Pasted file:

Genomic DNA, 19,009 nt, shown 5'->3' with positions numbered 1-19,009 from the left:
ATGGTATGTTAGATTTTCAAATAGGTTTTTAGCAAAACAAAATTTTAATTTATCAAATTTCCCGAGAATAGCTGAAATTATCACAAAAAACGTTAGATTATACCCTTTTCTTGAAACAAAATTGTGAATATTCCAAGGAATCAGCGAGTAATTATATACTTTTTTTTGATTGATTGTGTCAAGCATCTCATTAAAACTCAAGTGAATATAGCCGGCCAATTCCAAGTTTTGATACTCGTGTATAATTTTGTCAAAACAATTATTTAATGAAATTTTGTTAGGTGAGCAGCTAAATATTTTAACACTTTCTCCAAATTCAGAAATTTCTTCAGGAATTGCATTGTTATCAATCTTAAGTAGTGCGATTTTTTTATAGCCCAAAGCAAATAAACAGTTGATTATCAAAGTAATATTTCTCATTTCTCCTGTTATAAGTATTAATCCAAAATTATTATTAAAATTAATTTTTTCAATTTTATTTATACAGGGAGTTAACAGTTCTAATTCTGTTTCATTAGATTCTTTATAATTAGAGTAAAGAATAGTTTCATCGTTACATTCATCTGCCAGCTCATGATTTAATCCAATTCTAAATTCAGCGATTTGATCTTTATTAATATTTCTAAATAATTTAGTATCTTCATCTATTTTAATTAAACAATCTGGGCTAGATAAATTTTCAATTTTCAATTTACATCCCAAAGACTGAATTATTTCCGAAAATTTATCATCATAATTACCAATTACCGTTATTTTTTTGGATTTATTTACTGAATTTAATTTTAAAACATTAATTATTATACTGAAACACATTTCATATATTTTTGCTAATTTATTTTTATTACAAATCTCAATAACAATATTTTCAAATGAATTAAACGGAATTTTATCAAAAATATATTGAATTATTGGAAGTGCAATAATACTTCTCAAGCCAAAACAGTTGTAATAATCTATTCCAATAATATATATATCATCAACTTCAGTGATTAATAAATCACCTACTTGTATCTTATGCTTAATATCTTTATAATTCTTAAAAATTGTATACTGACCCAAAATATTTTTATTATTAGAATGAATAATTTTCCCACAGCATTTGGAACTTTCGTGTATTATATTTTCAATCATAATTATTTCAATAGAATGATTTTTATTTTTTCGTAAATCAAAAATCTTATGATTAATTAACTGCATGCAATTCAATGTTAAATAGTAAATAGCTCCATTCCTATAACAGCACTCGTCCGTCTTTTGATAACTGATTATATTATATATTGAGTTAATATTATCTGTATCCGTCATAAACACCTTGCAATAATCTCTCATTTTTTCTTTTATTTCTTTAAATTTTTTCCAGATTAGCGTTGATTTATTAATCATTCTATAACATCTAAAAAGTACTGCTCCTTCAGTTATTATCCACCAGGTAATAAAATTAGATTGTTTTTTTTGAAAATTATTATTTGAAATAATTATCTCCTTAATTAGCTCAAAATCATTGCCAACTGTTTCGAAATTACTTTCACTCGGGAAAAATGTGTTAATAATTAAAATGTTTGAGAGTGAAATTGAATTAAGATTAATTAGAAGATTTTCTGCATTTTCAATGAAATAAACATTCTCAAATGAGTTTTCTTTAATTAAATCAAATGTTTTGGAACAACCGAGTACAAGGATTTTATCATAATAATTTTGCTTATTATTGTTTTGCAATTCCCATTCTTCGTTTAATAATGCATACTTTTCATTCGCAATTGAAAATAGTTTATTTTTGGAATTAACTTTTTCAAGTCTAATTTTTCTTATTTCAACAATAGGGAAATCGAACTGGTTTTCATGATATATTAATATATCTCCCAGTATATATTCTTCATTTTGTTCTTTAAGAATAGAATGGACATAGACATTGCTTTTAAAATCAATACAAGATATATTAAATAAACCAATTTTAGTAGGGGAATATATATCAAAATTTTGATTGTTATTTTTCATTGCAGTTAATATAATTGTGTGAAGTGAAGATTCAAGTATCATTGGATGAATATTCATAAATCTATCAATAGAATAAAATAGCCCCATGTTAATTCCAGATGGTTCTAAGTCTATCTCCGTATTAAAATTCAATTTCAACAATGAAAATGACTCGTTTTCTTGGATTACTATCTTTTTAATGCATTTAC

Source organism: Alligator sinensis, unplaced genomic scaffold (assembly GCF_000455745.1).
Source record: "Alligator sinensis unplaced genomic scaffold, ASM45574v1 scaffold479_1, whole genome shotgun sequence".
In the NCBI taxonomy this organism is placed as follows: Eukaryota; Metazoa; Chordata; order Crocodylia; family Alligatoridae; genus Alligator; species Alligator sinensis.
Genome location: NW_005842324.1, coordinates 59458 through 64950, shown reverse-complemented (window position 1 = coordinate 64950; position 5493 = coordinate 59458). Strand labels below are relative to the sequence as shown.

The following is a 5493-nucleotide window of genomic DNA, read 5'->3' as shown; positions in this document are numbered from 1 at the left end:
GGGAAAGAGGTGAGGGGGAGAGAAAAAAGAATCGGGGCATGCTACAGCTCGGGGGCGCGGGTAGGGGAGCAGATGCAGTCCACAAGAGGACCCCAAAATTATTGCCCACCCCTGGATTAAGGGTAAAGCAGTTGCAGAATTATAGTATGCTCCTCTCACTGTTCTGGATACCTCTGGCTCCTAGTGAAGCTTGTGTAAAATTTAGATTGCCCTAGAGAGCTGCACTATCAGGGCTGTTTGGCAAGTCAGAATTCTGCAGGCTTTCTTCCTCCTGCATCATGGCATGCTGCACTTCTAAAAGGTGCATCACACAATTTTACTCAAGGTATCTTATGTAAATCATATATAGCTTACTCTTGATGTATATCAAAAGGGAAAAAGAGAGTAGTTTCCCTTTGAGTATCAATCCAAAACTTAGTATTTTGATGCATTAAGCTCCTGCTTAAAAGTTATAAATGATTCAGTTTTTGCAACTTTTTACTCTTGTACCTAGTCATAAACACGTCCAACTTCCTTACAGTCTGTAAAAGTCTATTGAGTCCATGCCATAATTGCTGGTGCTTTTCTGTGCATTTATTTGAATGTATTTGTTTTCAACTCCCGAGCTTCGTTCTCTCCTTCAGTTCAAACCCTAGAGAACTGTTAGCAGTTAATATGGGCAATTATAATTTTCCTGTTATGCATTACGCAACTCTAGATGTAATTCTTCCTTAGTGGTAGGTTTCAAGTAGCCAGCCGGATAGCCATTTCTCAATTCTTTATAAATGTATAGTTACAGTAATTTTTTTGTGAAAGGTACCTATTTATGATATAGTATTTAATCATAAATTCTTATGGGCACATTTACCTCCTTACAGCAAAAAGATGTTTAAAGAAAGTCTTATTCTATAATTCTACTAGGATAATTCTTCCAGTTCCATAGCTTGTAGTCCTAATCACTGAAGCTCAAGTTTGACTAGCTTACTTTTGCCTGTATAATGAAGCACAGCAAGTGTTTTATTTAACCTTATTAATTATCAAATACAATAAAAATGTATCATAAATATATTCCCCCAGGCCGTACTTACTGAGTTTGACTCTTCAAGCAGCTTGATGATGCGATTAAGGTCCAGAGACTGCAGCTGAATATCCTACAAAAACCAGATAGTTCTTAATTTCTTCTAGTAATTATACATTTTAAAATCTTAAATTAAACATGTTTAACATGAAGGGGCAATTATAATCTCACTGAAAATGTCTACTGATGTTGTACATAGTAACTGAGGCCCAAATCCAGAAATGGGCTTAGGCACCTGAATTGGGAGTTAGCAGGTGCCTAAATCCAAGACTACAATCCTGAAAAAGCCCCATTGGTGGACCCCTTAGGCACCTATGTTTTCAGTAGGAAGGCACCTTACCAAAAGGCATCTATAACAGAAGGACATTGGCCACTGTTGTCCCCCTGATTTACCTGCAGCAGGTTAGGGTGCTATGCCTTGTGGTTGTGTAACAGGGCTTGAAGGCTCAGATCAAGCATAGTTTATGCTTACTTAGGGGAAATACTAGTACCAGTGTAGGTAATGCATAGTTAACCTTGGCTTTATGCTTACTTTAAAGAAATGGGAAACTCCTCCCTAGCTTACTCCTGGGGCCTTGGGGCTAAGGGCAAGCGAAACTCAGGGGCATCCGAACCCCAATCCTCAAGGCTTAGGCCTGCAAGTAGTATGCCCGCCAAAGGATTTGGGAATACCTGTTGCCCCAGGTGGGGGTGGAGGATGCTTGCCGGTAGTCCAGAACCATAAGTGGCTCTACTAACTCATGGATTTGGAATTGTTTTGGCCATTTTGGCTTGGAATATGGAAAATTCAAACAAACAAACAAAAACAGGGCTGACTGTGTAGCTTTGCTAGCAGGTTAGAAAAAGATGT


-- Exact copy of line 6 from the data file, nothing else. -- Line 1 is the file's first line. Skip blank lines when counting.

Genome location: NW_005842324.1, coordinates 59458 through 64950, shown reverse-complemented (window position 1 = coordinate 64950; position 5493 = coordinate 59458). Strand labels below are relative to the sequence as shown.